Something for Everyone at the Art of Wine & Brew
August 24, 2013, by T.A. Bergin, The Art and Balloon Fest's Art of Wine venue began its second decade by expanding to include beer from two area micro-breweries. And like a good wine, the event is maturing nicely. Over the past 10 years, the quality of both the wineries and the wines has improved; with the addition of craft beer, there's something to please every palate.
Craft beers: Rolling Meadows Brewery, based in Cantrell, Ill., brought all three of their beers: Springfield Wheat, Lincoln’s Lager and Abe’s Brown Ale. All three are excellent examples of their type. The Wheat beer, made in a traditional Hefeweizen style, is well balanced with a clean finish; the Lincolns Lager is a little dark for a lager and quite hoppy. The Brown Ale is very smooth, with pronounced malt and notes of chocolate and coffee.
Springfield’s Obed & Isaacs brought just two of their more popular brews: the Strawberry Blonde Ale and the American Pale Ale. The Strawberry Blonde has a very fruity bouquet, but thankfully has a good ale color, quite a lot of carbonation, and a dry finish. It’s not one of those sickly sweet fruit beers you sometimes find. The Pale Ale is very pleasant in the mouth, smooth in the middle, and finishes with that hoppy bitterness that true ale drinkers find so refreshing.
Wineries: The 2013 winery line-up includes some old favorites and three newcomers that added some real variety. Even with the almost infinite column space of the Herald’s on-line format, it’s just not possible to review all of the 100-plus wines being poured by the eight wineries. I chose to focus on the newcomers, and the basics: dry and off-dry whites and reds.
The first of the new wineries, Lasata from Lawrenceville, is an excellent addition to the Art of Wine. Ten of their 20 wines are in town for tasting. They produce several of the traditional Illinois varietals, and grow 99% of their own grapes. Their Traminette is a little sweet but crisp, a real summer patio wine to enjoy with a fruit and cheese platter. I also liked their Sunset, a sweeter-style Seyval Blanc that is fruity and very smooth. Their two reds, Chambourcin and Cynthiana (aka Norton), were also quite good. Both are made in a lighter style; the Chambourcin is dry and lightly spicey, while the Cynthiana is a semi-dry with light notes of spice and tobacco and a nicely smooth finish. For the sweet wine fans, they also have a Concord, a Moscato-style white, a raspberry-infused white, and a blueberry wine.
Next is Lavender Crest from Colona. Unlike Lasata, they make their 21 wines from grapes or pressed juice that they purchase from other growers, and they brought all 21 wines with them. I had to draw my tasting line at 10 so I can’t speak to all of them, but if you don’t find something here you love, you just aren’t trying. They use traditional varietals like Chardonel, Traminette, Seyval Blanc, Chancellor and Chambourcin, coupled with more mainstream grapes like Cabernet Sauvignon, Merlot, and Marechel Foch. I love a rich dry red wine, so the Miche Sepi, a Cabernet/Foch blend named for the Mississippi, got a high score. It has a deep, almost smokey, bouquet and is very well balanced. A glass of Miche Sepi and a slab of beef on the grill is really all anyone should ever need. The Red Velvet, another Foch, was excellent, semi-sweet with true Foch grape flavor. The 1836, a Chancellor/Vignoles blend, is a very nice, lighter, Beaujolais-style red that could go with anything. And the Ritt's Reserve--named for the winery's owner--is a classic Chambourcin with a rich golden-orange hue and warm, spicey flavor. And don’t miss the Chocolate Love. I’m not usually a fan of flavored wines, but this dark chocolate-infused Foch is a treat. The bitterness of dark chocolate fuses with the richness of the Foch to make a dessert wine that is still crisp and refreshing.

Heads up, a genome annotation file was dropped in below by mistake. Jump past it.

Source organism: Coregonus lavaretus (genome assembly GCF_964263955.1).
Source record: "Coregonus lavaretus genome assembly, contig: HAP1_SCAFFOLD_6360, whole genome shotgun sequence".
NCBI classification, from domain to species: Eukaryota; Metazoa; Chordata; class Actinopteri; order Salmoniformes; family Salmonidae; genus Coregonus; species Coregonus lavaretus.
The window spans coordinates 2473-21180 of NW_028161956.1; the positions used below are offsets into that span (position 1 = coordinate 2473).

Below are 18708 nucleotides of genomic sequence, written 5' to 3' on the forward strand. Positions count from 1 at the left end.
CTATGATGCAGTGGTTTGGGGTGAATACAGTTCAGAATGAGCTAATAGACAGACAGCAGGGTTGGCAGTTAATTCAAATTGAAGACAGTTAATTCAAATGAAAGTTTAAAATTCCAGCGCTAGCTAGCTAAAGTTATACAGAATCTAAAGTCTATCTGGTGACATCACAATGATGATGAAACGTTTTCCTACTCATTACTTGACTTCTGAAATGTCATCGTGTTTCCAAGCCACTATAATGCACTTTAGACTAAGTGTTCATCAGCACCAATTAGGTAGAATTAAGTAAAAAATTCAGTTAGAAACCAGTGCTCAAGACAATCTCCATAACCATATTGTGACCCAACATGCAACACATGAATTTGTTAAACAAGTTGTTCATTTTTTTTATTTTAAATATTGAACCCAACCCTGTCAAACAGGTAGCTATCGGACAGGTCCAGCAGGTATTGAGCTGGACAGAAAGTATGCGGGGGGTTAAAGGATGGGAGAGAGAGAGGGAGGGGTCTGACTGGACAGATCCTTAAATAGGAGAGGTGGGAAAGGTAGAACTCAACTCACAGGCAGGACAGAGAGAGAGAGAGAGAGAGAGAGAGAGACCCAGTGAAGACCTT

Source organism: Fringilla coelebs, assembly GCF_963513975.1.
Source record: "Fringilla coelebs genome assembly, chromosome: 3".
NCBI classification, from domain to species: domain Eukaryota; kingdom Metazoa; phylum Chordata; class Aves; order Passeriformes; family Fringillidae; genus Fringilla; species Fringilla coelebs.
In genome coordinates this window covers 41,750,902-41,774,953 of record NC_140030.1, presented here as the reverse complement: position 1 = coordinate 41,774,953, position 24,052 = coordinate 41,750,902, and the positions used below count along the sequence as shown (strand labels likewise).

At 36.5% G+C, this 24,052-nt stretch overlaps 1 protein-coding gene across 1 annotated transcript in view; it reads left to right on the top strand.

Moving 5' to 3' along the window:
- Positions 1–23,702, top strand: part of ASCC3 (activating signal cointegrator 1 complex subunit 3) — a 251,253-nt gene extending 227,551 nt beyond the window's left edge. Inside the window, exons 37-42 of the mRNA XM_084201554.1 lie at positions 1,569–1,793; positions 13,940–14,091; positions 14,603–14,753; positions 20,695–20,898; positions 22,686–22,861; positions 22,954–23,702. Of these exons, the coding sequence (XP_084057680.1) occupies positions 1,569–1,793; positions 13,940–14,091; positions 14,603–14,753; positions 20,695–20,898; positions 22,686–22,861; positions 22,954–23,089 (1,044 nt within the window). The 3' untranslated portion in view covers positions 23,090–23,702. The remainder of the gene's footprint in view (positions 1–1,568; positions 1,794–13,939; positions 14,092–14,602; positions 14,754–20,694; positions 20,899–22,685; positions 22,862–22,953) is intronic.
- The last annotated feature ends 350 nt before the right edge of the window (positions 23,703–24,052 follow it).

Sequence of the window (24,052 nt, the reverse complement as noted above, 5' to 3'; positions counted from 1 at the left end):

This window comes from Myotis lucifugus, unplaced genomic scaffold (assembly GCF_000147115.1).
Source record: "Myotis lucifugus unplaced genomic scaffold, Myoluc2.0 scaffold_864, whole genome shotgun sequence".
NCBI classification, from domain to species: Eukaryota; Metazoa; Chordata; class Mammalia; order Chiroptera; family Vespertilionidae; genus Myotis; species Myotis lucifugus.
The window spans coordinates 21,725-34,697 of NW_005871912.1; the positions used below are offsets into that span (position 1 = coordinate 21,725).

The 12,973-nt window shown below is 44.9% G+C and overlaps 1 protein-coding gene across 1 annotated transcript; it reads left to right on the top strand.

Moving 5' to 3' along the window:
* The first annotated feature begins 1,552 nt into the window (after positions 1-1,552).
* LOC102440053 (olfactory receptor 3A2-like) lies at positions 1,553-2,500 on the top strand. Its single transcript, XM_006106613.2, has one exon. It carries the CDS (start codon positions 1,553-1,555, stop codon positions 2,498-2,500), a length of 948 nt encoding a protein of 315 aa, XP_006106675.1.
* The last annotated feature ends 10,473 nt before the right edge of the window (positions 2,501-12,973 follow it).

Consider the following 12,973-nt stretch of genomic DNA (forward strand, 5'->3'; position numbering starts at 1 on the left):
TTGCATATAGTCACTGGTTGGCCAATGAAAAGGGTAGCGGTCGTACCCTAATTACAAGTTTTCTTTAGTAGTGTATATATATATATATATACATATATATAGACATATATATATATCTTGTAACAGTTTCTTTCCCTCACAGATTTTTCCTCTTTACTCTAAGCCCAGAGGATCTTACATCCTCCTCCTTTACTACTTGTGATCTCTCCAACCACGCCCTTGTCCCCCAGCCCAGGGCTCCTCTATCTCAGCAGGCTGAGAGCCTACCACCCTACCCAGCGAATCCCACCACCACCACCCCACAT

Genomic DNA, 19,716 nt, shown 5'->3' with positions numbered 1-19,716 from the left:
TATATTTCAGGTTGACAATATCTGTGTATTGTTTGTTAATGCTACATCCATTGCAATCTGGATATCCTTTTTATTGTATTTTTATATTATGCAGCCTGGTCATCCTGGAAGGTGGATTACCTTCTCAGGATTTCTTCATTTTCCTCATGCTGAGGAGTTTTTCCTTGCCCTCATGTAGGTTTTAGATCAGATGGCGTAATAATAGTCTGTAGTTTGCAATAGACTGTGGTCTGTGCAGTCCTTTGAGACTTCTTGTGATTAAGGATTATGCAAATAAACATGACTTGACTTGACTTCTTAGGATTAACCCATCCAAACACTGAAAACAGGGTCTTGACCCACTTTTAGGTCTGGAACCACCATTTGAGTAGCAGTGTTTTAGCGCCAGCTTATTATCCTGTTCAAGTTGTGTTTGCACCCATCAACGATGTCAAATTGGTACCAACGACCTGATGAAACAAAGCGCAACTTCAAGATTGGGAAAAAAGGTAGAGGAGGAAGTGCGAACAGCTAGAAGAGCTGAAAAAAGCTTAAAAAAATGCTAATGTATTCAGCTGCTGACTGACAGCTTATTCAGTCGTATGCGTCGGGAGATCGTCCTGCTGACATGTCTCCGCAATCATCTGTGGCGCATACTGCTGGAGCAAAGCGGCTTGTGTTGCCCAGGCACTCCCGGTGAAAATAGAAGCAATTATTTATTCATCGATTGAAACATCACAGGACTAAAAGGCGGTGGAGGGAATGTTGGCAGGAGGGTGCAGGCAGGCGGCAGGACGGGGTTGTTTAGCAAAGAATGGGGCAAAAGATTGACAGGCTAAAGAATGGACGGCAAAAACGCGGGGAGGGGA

The last of the newcomers is Wild Blossom Meadery from south Chicago. Mead, an ancient wine made from honey, can be flavored in a variety of ways but really depends on the flavors that come from the flowers the bees make the honey from. I’m not a big fan of mead in general, but I did enjoy the Pom Nector a great deal; the tartness of the pomegranate offsets the sweetness of the honey. Wild Blossom is also pouring their Chicago South Side Pinot Grigio and the aptly named Chicago Bulls Blood, a blend of Syrah, Cabernet and Merlot that goes from fruity nose to a very dry finish, and just bellows for a big beef roast.
Notable among the Art of Wine regulars are:
Willett’s Winery has a very nice, pleasantly spicey Noiret, and their Traminette continues to be one of the best examples of this crisp, off-dry grape that I’ve found.
Vahling Vinyards’s Cayuga-based White Satin is a good-value dry white that would pair well with seafood.
Hill Prairie Winery also has an excellent Traminette, made in a dryer, more complex style, that would be lovely with something spicey like Thai food, and a spicey, smokey Chambourcin that really showcases this grapes hearty character.
Kickapoo Creek Winery's Misty Creek is another Cayuga wine that is fresh and crisp and would be lovely with cheeses, while their Sun Kiss Seyval Blanc/Vignoles blend is another charming patio wine, a little sweet with hints of peach or apricot. Their off-dry Norton is a big smooth red that cries for Italian food. (Guzzardo’s lasagna, anyone?) Their popular Foch/Frontenac/Norten blend called Nookeenay Meskwaai, or Nookey? for short, was not available for tasting on Friday night, but might make an appearance on Saturday.
Rounding out the group is Fox Creek Vinyards, perhaps best known for their peach, apple and blackberry fruit wines.